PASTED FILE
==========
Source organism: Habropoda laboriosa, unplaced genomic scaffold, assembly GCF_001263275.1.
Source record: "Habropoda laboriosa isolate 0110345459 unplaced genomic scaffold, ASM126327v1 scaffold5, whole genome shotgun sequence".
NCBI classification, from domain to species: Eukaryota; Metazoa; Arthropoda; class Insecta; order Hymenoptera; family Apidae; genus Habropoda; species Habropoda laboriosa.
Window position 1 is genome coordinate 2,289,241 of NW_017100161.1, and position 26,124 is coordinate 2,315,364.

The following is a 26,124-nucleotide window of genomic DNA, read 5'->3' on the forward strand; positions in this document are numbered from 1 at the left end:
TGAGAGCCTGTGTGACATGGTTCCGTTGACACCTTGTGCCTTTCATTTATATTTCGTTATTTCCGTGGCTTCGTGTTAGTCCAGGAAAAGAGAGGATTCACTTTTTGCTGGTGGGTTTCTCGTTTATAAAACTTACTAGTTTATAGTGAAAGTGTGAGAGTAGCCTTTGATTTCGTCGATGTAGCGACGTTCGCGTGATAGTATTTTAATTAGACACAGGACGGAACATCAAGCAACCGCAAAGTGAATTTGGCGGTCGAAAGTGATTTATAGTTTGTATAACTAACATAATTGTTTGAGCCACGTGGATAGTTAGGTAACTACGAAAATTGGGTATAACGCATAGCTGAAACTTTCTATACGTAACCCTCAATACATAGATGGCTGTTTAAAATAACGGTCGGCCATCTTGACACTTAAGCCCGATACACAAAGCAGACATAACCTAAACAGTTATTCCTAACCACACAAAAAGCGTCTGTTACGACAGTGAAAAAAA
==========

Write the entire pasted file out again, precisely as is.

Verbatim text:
Source organism: Habropoda laboriosa, unplaced genomic scaffold, assembly GCF_001263275.1.
Source record: "Habropoda laboriosa isolate 0110345459 unplaced genomic scaffold, ASM126327v1 scaffold5, whole genome shotgun sequence".
NCBI classification, from domain to species: Eukaryota; Metazoa; Arthropoda; class Insecta; order Hymenoptera; family Apidae; genus Habropoda; species Habropoda laboriosa.
Window position 1 is genome coordinate 2,289,241 of NW_017100161.1, and position 26,124 is coordinate 2,315,364.

The following is a 26,124-nucleotide window of genomic DNA, read 5'->3' on the forward strand; positions in this document are numbered from 1 at the left end:
TGAGAGCCTGTGTGACATGGTTCCGTTGACACCTTGTGCCTTTCATTTATATTTCGTTATTTCCGTGGCTTCGTGTTAGTCCAGGAAAAGAGAGGATTCACTTTTTGCTGGTGGGTTTCTCGTTTATAAAACTTACTAGTTTATAGTGAAAGTGTGAGAGTAGCCTTTGATTTCGTCGATGTAGCGACGTTCGCGTGATAGTATTTTAATTAGACACAGGACGGAACATCAAGCAACCGCAAAGTGAATTTGGCGGTCGAAAGTGATTTATAGTTTGTATAACTAACATAATTGTTTGAGCCACGTGGATAGTTAGGTAACTACGAAAATTGGGTATAACGCATAGCTGAAACTTTCTATACGTAACCCTCAATACATAGATGGCTGTTTAAAATAACGGTCGGCCATCTTGACACTTAAGCCCGATACACAAAGCAGACATAACCTAAACAGTTATTCCTAACCACACAAAAAGCGTCTGTTACGACAGTGAAAAAAA